The son of a printmaker, Walton inherited his father’s trade, and for the first fifteen years of his career, practiced and taught printmaking. Interested in the materials used for printmaking-wood,lead,steel-more than the finished product,Walton began to make sculptures that spoke to the in after seeing an exhibition of sculpture at the Pennsylvania Academy of the Fine Arts in 1964.
The House of Fitzcarraldo
In 1979 director Werner Herzog and his megalomaniac best fiend, Klaus Kinski, pulled a 300-ton steamship over a mountain under its own steam. In this highly theatrical performance work, the performers, taking on the role of the Collective Ego of Herzog & Kinski, ponder the significance of dreams and the insanity one must invest in pursuing the useless conquest of unconscious wishes. Pulling and culling from a myriad of source texts, videos, and dreams, Buran uses its distinctive style to situate itself between high and low culture – creating mayhem, shooting cap guns, prompting sing-a-longs, and integrating a folksy existentialism to explore our nature as beings who cannot help but desire our own dumb dreams.
MAKE A WISH CLAUDIA TROMBIN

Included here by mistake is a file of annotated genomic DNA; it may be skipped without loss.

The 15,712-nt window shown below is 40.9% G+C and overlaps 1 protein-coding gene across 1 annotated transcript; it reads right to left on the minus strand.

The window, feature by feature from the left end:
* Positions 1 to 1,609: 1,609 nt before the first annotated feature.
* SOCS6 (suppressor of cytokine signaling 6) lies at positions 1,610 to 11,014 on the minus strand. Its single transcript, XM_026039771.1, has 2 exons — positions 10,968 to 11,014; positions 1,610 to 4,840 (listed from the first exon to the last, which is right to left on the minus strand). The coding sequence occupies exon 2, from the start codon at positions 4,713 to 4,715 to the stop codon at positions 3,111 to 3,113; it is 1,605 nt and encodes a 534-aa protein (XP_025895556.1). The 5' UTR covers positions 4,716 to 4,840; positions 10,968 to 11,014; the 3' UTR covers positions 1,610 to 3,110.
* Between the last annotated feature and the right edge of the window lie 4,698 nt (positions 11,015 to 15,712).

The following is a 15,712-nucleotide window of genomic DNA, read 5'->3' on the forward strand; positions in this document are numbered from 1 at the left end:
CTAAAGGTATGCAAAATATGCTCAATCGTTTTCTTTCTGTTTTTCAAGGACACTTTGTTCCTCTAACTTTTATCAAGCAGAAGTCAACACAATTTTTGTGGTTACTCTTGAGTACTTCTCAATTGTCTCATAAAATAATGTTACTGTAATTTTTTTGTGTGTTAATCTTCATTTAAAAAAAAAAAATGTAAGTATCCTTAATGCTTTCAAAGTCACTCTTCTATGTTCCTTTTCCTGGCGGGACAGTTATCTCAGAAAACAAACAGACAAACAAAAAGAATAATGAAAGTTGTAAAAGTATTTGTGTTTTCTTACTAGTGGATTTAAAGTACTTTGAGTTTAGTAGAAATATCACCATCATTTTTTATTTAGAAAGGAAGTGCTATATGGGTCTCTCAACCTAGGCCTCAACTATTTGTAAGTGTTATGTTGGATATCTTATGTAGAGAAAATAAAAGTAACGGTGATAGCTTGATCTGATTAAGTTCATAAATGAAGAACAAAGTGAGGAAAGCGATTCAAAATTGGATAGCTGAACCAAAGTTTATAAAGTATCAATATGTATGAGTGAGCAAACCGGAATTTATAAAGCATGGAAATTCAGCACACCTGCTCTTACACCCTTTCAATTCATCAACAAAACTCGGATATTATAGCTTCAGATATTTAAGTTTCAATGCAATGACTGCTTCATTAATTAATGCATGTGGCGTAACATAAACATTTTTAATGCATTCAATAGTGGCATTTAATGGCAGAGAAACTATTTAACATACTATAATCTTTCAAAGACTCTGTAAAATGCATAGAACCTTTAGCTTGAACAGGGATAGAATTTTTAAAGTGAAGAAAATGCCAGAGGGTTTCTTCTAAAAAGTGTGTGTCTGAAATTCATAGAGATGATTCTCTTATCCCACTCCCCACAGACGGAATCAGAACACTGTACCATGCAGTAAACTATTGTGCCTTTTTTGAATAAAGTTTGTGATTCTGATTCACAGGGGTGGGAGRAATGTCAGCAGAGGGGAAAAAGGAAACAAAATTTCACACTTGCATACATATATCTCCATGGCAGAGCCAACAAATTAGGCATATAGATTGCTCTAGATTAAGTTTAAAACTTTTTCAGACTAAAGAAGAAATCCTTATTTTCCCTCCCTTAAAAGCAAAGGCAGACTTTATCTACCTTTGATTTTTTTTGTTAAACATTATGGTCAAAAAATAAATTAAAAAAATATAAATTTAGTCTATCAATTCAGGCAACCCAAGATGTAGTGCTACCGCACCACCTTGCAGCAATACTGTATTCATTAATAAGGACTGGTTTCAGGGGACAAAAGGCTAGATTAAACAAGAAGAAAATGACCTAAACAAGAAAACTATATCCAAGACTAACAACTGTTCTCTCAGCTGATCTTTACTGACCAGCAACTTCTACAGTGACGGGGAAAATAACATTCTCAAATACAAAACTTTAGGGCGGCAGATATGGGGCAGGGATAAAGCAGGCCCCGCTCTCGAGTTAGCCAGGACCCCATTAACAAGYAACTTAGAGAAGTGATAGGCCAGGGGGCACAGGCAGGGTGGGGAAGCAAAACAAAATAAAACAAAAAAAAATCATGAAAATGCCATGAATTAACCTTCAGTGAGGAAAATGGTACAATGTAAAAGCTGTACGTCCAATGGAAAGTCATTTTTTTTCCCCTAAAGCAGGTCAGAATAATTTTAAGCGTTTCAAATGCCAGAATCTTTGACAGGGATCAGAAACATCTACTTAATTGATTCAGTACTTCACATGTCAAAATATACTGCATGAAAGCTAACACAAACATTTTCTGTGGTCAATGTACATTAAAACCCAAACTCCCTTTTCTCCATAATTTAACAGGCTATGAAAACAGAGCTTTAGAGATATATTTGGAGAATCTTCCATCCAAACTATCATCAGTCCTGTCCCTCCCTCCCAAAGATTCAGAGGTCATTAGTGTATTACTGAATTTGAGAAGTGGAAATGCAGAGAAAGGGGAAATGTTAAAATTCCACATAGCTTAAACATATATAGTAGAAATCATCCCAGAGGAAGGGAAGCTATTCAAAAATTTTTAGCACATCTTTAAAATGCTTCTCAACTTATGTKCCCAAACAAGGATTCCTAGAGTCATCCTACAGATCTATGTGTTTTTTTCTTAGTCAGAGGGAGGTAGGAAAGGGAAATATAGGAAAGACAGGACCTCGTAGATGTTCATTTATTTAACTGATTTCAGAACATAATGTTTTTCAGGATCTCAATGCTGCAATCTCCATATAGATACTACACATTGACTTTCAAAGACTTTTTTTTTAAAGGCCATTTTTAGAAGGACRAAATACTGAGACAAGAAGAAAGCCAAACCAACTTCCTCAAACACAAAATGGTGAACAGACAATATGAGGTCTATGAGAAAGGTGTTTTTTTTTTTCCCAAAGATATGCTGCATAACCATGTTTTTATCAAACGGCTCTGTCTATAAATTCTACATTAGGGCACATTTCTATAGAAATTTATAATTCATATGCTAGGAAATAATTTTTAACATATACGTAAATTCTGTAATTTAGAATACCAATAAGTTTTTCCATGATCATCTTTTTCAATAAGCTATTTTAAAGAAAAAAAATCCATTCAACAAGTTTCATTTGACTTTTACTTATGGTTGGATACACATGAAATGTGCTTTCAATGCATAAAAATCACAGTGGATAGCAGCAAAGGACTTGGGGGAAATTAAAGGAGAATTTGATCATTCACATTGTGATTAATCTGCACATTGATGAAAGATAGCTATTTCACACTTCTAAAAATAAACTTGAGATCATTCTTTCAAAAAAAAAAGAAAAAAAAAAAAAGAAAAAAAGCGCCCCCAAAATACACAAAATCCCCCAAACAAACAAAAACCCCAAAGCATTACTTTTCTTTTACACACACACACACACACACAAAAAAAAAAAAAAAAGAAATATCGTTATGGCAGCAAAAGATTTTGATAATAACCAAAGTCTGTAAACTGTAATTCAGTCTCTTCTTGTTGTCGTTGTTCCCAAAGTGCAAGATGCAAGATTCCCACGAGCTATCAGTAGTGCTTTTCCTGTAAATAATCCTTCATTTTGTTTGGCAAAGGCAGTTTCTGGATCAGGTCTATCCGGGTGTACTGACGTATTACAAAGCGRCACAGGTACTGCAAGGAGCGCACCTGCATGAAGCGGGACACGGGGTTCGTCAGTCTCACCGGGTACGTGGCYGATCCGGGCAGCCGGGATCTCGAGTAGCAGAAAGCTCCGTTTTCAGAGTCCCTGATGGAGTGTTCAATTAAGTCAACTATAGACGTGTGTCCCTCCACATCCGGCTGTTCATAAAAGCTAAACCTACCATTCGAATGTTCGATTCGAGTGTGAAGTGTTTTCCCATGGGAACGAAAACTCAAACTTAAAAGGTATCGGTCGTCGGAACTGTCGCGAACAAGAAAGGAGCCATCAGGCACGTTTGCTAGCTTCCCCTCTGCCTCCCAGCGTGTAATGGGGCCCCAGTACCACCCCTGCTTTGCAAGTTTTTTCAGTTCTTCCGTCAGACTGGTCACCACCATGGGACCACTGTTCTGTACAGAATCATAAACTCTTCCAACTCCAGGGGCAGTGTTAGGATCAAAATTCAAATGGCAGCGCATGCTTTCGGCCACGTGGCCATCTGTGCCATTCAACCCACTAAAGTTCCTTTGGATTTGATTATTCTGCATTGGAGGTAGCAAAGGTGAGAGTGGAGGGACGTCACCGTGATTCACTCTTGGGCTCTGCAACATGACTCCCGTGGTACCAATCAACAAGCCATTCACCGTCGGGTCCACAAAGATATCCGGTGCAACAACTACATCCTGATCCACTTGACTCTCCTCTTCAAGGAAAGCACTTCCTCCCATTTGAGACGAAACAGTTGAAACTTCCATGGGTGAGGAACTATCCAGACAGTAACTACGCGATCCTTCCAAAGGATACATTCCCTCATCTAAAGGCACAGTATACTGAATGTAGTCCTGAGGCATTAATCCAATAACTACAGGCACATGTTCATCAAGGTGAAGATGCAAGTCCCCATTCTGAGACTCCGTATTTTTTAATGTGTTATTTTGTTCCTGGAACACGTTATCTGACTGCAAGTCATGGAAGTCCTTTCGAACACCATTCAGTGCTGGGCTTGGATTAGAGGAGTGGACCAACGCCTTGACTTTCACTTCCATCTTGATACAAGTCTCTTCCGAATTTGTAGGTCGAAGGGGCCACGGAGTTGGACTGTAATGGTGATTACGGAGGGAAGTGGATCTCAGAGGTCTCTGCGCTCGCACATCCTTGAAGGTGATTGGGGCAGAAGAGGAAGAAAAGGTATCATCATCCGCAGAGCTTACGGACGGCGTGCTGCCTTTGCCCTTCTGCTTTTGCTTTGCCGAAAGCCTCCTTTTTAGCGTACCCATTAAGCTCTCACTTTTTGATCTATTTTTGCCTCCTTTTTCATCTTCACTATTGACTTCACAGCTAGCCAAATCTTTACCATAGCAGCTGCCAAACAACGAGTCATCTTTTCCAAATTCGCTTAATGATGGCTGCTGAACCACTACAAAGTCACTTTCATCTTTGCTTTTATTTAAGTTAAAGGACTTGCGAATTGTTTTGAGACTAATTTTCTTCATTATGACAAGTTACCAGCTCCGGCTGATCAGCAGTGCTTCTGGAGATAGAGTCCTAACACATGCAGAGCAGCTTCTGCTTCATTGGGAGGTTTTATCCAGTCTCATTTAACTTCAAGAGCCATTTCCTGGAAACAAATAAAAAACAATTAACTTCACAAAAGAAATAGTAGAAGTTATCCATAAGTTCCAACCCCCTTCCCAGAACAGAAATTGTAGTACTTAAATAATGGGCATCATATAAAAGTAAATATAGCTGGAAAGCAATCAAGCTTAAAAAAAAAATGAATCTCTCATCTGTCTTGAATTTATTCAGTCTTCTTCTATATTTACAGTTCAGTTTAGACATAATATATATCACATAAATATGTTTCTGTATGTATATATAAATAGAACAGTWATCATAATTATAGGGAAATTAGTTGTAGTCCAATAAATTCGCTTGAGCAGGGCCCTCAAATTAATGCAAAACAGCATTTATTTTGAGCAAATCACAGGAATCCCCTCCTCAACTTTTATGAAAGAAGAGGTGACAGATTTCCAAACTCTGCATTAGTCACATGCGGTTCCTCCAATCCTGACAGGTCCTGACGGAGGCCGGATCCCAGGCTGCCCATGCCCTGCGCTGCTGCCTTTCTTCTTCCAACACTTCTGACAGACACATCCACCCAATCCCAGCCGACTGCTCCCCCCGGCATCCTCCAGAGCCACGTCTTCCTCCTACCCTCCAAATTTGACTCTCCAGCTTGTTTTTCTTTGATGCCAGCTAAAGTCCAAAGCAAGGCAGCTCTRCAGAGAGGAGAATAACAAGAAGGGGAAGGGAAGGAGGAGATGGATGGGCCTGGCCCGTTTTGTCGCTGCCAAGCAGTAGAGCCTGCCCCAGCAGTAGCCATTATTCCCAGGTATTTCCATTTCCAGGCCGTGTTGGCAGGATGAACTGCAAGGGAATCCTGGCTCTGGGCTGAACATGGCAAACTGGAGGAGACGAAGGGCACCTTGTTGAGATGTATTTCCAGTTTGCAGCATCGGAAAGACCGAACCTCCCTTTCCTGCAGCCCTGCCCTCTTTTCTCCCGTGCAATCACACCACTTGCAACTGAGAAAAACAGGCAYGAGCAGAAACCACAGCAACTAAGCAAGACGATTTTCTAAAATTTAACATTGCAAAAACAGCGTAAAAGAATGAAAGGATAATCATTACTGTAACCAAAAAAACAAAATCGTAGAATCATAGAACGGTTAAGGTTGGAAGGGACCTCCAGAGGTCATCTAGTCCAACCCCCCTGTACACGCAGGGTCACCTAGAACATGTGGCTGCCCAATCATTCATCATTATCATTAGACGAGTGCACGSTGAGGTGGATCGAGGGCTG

Dacia Gallery and Contaminate NYC is pleased to present “Make a Wish”, a solo-show by Italian artist Claudia Trombin. Through multi-media paintings, watercolors, and installations revisiting the fascinating and complex language of the unconscious, Claudia’s seductive yet unsettling creations aim to bewilder the viewer, generating doubts and questions, unleashing desires and dream-like visions. In her attempt to shape the invisible – emotions, feelings, fears, obsessions, reveries – she creates imaginary spaces, juggling reality and fantasy, the ordinary and the unique. Inspired by Surrealism principles and fascinated by psychoanalysis and archetypes nature, Claudia develops her artwork along ambivalent, symbolic, and philosophical themes. Dragonflies and dandelions, flowers composed of a seed head and hundreds of smaller florets, become her inspiration to materialize this process.